yr sister Grand Rapidian, next week to be in the UK permanently and regularly dining at *Sardi’s* restaurant (Darlington, county Durham) THE best in maybe the world

  2. Oooh! Sardi’s. Nice. Nothing like that here in GR, but if you should pass back through these parts, and happen to be craving a solid Midwestern beer, look me up.

    Permanently in the UK? Do tell.

    And yeah: I should ration the water. The tap is spewing some snowy, bleachy, ratty stuff these February days.

    And thanks about the Mexico book. I’m trying to carve some indecipherable niche for myself.


    • Judy Prince says:

      Can you give a very brief excerpt from your Mexico book, Matthew? I found your description of it intriguing.

      My son (L.A.) would look you up for a great Midwestern beer, but I’ve never gone a bundle on beer or ale, preferring red wine.

      You ask about my moving permanently to the UK. It’s dear Rodent’s homeland, and Now that we’re married, I’ve obtained a visa to settle permanently with him there. I love its old buildings, farms and sheep/cows/horses near every town, gorgeous skies, year-round temperate weather and the fine, varied cuisine. We’re fortunate to’ve recently bought an 1890’s home there and are eager to get it fitted out.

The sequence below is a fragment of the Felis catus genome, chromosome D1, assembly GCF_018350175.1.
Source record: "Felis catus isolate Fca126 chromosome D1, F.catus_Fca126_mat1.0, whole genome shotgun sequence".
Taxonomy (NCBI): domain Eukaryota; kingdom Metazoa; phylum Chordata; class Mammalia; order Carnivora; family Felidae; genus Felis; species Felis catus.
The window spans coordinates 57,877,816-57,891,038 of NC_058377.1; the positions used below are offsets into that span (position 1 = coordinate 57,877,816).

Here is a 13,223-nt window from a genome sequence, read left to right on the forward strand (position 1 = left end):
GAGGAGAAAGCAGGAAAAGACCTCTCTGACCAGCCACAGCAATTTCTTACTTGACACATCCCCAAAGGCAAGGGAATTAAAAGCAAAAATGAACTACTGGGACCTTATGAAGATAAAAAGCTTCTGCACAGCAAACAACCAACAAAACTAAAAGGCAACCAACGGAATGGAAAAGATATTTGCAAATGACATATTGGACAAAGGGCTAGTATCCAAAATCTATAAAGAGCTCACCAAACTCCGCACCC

The Sardi’s I love is not the famous one in New York, but a restaurant in northern England (Darlington, county Durham) run by two Sardinian-born brothers. It’s my all-time top choice, with local, fresh, high-quality ingredients, stunningly flavourful sauces, and al dente-cooked vegetables served with excellent wines. Here’s their a la carte dinner menu of the month:


      Soup of the day £4.50;
      Parma Ham & Melon Slices £6.00;
      Deep Fried Goujons of Hake with Tartare Sauce £5.80;